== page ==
Posted by Amanda Goodwin
In the age of blogging and social media, information is seldom private. But does that pose a problem for major motion pictures?
Last month, director Quentin Tarantino’s latest unproduced screenplay, The Hateful Eight, was leaked on Gawker.com. Gawker is a news site notorious for its over-the-line Hollywood gossip. The screenplay was published under Gawker’s “Defamer Blog” by an anonymous third party. Once posted, the script went viral and Tarantino was outraged, accusing Gawker of “predatory journalism.” He filed a copyright lawsuit against Gawker and halted production of the film indefinitely.
Copyright issues aside, self-proclaimed news blogs like Gawker might actually be helping the film industry. A study done by Japanese scientists suggests that the amount of online buzz a film gets, the more it makes at the box office. Whether this online buzz is generated by social media, or perhaps a leaked script, it should help the film more than hurt.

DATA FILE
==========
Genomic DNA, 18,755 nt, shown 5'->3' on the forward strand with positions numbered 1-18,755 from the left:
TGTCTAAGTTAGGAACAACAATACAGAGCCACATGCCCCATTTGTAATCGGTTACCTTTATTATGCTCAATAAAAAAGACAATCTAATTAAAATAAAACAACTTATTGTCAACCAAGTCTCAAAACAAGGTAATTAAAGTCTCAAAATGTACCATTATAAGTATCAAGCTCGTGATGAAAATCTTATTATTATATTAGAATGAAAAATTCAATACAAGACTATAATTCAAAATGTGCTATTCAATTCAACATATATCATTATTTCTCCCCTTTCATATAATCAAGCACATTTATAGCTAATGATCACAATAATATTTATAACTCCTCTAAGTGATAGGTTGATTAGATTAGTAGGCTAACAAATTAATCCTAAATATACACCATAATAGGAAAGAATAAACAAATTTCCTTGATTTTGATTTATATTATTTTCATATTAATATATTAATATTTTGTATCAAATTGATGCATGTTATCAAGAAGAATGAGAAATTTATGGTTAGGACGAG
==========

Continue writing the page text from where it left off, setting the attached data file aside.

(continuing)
This is not to say that many news organizations or blogs actively seek out films to leak. But often, mere coverage of a film’s leak is enough to propel forward a movie’s success.
There have been numerous examples of films in similar situations. Scenes of Christopher Nolan’s superhero sequel The Dark Knight Rises were leaked online prior to the film’s release. The film became the third-highest-grossing film of 2012, and the ninth-highest grossing-film of all time, making over a billion dollars worldwide.
Other recent films that garnered remarkable success despite premature exposure include Oscar nominees Frozen, Her, and The Wolf of Wall Street. Any press is good press, and the film industry is arguably still alive thanks to the media.